“Self-regulation has failed in Big Tech and platforms which sell themselves as providing entertainment must pay heed to these disturbing findings.
“Through public scrutiny we must shine a spotlight on this harmful content and take affirmative action to help protect the vulnerable people exposed to it.”
- The Center for Countering Digital Hate (CCDH) is a US-based, not-for-profit NGO with 501(c)(3) tax-free status, that seeks to disrupt the architecture of online hate and disinformation by increasing the political, economic and social costs of the production and distribution of hate and disinformation. CCDH’s staff is headquartered in Washington DC. CCDH is independent and does not take money from Big Tech.
- Ian Russell is the father of Molly Russell and Chair of Trustees at the Molly Rose Foundation. Molly Russell was a 14 year old British girl who took her own life. The coroner at the inquest into Molly’s death reviewed content she had viewed on social media sites “concerning or concerned with self-harm, suicide or that were otherwise negative or depressing in nature”. The court concluded that this content, some of which had been proactively served to Molly by algorithmic recommendation engineers “affected her mental health in a negative way and contributed to her death in a more than minimal way.”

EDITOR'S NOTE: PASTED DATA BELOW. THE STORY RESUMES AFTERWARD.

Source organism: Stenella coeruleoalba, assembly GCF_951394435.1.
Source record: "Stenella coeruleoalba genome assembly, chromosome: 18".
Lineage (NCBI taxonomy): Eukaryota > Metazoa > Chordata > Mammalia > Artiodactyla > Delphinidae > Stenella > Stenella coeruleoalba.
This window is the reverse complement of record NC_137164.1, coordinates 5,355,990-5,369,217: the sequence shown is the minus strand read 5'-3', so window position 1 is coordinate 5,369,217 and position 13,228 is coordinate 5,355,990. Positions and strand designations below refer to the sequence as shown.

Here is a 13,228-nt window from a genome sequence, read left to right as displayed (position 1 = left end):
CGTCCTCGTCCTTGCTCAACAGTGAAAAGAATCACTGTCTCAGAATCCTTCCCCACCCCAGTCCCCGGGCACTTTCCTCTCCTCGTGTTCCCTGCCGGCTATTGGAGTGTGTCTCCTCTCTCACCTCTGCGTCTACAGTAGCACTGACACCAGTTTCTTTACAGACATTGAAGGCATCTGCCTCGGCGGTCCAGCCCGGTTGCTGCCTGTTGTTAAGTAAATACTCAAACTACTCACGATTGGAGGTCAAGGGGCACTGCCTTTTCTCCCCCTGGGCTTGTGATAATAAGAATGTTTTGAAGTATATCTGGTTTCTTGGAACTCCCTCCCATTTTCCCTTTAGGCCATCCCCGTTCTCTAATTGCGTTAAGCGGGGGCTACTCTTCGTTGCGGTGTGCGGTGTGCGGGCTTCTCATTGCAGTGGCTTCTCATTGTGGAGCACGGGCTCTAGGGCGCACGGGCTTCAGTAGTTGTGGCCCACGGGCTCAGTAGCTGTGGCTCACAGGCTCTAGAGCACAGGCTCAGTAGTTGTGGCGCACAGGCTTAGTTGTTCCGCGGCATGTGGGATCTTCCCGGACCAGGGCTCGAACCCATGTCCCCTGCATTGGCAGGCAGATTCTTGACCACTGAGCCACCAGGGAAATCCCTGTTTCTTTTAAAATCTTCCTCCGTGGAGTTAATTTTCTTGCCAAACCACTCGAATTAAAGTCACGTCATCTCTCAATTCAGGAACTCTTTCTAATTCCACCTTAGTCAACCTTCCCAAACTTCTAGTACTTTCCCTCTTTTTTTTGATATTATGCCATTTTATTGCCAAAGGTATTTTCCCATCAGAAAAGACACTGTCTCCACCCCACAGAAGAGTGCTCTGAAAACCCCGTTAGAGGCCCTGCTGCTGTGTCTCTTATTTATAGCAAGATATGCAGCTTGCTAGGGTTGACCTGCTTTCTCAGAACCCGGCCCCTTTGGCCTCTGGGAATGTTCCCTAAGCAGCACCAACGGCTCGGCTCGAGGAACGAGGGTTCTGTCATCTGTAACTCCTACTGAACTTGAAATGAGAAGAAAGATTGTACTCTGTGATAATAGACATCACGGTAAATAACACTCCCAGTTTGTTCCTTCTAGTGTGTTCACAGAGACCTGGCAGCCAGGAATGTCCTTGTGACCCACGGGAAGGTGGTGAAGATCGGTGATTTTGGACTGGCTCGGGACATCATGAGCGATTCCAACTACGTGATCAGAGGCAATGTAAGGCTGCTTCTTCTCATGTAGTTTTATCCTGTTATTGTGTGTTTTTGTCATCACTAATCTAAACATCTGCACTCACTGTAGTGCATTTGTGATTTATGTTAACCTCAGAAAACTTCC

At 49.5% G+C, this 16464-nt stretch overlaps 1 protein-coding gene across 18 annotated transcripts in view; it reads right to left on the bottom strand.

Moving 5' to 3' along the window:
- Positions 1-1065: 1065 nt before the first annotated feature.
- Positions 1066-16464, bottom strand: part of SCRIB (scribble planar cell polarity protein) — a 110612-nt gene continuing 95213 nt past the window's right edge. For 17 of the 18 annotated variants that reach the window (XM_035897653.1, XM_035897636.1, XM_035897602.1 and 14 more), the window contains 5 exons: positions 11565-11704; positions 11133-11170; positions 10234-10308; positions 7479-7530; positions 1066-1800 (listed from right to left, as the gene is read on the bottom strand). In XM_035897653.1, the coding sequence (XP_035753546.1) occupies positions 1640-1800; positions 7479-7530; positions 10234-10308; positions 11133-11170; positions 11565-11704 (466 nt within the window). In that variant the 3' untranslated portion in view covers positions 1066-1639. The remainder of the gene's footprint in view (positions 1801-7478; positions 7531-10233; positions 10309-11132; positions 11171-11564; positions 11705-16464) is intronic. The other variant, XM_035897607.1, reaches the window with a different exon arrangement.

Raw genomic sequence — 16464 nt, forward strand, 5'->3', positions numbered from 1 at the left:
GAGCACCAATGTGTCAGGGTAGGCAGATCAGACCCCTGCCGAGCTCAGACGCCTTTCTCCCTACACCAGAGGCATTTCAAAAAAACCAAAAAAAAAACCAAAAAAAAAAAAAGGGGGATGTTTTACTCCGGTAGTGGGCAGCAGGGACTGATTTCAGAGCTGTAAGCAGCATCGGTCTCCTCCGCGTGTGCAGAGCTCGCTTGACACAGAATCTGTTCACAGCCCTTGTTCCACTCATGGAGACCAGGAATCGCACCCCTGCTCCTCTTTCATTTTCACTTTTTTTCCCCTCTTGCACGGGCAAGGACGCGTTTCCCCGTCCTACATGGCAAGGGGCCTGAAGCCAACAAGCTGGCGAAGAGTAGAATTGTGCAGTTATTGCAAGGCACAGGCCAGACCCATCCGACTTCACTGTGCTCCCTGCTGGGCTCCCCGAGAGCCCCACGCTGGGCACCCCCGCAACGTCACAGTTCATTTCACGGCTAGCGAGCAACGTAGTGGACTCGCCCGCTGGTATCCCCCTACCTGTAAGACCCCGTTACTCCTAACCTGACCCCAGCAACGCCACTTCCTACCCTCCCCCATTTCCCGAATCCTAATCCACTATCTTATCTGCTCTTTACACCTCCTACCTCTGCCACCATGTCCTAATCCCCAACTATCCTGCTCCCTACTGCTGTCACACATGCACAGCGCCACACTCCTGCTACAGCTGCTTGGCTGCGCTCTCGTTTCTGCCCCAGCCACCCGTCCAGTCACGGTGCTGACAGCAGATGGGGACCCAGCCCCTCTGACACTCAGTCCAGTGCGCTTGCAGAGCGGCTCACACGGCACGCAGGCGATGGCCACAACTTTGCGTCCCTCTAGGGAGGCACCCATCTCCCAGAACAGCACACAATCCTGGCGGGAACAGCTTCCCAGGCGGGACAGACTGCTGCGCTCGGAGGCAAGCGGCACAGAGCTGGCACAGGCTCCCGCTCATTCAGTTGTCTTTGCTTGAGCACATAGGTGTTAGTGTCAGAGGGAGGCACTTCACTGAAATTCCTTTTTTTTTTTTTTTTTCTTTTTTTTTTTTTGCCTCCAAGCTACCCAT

- The choice to add the term “loseweight’ to vulnerable accounts in our study is based on research from Reset: “Designing For Disorder: Instagram’s Pro-Eating Disorder Bubble In Australia”, Rys Farthing, Reset Australia, 22 April 2022, https://au.reset.tech/uploads/insta-pro-eating-disorder-bubble-april-22-1.pdf